Edit: the dj I referenced above is Les Davis. No wonder --- knew he sounded familiar. Can't handle this guy at all.

Edited by James
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I stopped into BestBuy to check out the equipment a couple of months ago, and randomly started changing channels on an XM boom box. Heard Mahavishnu Orchestra, then some funky and interesting piece that I no longer remember the name of. I thought that was encouraging, but at this point, my interest in either station has waned. Mainly because I don't want another monthly bill right now. And how much did Sirius pay Howard Stern again??? :rolleyes:

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I had (factory-installed) XM free, for three months, in my Honda I purchased this summer. In the end, I also didn't want another monthly bill ($13, IIRC), so I just cancelled it.

The Jazz station(s) on XM were far too conservative for my tastes, and although it was nice to have Air America, I can live without that as well. I ended up buying an iPod adapter that plugs right into the factory radio, and that has been wonderful. The iPod's even better now that I figured out how to download David's Night Lights program. :cool:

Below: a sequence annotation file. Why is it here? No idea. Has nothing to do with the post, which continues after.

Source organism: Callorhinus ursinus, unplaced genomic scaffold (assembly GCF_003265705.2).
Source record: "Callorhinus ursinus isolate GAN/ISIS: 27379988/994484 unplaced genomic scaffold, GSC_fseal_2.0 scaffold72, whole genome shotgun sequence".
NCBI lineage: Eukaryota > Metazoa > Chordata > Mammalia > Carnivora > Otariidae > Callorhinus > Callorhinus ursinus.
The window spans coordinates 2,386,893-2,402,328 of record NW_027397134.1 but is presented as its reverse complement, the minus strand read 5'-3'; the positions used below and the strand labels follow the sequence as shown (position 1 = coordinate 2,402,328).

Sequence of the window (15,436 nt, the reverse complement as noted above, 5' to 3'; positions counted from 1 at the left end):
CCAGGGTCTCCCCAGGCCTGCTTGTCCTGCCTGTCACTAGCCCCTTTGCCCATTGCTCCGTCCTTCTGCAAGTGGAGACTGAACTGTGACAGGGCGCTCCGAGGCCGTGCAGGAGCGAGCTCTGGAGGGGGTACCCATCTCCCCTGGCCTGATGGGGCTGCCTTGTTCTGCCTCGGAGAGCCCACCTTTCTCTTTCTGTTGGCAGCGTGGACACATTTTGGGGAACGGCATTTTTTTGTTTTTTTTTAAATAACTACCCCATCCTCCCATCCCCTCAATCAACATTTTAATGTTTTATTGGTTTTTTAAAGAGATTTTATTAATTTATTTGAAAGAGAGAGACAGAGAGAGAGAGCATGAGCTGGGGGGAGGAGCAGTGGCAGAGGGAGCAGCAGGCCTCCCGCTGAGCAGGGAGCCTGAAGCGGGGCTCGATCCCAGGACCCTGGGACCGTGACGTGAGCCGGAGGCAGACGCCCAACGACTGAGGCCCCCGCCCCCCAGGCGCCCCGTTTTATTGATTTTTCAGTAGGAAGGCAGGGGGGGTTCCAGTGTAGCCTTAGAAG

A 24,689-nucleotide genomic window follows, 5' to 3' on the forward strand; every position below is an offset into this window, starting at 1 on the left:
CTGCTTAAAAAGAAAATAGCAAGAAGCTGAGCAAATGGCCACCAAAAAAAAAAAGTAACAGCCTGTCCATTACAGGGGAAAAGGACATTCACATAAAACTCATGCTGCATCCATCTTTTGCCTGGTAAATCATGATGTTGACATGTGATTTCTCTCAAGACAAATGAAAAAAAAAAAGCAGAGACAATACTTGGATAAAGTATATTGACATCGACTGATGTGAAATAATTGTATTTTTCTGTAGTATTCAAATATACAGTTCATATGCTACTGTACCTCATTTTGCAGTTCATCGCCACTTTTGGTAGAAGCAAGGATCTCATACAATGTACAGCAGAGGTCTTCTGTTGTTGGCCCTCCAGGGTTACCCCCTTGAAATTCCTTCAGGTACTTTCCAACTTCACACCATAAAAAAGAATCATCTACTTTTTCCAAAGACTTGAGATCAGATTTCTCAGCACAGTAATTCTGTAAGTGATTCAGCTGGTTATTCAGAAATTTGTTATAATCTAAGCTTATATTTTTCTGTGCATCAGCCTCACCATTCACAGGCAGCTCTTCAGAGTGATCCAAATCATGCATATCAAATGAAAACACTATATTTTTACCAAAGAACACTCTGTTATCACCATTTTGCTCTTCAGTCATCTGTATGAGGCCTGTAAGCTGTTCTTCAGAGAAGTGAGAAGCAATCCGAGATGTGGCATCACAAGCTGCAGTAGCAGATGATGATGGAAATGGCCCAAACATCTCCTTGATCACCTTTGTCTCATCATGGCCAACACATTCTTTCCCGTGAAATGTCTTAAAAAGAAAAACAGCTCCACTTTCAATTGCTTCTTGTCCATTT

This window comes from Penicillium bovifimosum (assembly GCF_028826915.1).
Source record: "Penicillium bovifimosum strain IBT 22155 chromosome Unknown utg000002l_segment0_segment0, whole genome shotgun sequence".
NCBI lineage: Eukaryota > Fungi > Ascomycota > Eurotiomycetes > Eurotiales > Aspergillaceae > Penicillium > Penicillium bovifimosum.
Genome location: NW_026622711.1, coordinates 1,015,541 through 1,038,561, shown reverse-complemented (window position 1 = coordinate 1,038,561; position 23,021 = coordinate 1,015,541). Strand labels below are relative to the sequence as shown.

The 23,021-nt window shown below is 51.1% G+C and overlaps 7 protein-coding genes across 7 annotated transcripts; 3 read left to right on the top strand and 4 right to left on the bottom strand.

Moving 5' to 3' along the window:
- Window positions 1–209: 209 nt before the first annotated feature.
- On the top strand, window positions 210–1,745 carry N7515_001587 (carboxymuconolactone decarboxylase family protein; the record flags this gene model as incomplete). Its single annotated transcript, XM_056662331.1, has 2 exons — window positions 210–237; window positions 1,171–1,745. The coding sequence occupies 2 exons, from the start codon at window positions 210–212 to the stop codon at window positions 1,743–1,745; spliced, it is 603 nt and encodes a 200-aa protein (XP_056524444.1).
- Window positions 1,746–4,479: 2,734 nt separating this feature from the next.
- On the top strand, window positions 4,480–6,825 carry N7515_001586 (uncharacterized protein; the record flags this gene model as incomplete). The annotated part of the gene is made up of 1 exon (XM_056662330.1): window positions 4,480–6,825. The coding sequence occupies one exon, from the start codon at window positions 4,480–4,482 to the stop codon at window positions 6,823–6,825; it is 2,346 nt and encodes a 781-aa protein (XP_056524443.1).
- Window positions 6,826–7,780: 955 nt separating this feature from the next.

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I just re-activated my Sirius just in time for Howard Stern.

I still listen to the XM far more. It's a factory installed unti and the reception is much better.

I enjoy the decade (50s, 60s, 70s and yes the 80s) channels, soul and jazz channels (conservative or not) are not that bad. XM does have a "Beyond Jazz" channel where you will here some of the the more "out" or less traditional stuff.

Edited by catesta